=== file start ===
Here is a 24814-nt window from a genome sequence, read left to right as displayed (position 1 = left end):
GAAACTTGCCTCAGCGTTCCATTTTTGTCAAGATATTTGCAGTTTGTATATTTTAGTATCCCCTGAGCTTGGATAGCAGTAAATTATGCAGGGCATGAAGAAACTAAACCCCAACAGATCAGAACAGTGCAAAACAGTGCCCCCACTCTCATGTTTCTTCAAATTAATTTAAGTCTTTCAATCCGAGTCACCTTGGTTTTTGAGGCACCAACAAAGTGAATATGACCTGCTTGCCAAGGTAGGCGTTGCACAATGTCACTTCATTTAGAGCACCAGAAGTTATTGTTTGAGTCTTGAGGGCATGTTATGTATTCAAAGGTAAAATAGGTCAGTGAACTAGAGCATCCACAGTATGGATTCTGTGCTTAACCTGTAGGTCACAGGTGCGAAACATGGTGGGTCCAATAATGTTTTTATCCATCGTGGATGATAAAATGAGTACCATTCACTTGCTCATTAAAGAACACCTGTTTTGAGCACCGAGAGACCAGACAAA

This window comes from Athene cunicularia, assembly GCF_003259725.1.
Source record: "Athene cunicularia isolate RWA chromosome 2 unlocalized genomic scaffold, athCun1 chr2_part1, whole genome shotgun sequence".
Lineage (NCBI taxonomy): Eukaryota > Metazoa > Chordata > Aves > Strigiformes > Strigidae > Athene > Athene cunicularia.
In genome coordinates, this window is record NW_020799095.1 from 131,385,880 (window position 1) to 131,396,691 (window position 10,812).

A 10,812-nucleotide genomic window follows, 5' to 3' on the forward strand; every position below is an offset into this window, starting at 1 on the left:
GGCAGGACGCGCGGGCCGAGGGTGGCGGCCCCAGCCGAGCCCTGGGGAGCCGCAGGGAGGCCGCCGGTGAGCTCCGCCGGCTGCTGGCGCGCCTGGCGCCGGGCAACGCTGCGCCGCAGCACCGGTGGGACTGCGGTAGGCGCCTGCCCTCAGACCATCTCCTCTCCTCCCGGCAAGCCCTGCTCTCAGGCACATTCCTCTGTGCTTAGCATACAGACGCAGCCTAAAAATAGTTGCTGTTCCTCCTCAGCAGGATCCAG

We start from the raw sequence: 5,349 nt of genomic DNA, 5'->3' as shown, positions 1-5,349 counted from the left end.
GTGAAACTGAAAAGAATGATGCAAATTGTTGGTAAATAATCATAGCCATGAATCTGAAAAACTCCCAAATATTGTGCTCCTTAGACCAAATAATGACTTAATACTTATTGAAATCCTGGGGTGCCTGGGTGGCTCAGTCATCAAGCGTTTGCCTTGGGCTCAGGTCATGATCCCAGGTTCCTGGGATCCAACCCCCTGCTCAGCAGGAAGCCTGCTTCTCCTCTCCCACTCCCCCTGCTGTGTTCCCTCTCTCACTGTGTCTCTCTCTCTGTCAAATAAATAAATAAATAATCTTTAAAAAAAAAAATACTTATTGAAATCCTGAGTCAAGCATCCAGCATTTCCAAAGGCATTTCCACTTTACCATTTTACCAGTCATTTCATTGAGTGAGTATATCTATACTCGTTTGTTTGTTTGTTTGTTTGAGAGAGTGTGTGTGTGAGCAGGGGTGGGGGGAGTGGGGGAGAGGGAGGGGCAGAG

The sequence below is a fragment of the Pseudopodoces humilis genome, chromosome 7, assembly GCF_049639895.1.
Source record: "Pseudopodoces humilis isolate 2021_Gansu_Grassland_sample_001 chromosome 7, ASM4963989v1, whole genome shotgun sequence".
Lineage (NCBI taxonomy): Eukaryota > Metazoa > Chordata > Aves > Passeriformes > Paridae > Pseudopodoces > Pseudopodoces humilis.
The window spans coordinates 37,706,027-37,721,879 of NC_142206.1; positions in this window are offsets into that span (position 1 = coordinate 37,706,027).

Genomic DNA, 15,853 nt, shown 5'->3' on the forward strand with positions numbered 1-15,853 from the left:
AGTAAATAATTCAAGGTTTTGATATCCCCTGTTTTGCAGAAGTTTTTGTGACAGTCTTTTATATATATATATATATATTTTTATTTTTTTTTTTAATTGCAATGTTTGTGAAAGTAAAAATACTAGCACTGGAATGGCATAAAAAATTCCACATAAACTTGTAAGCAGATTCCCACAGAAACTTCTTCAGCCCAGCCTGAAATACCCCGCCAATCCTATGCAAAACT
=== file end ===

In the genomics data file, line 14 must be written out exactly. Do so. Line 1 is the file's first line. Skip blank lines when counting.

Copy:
The window spans coordinates 37,706,027-37,721,879 of NC_142206.1; positions in this window are offsets into that span (position 1 = coordinate 37,706,027).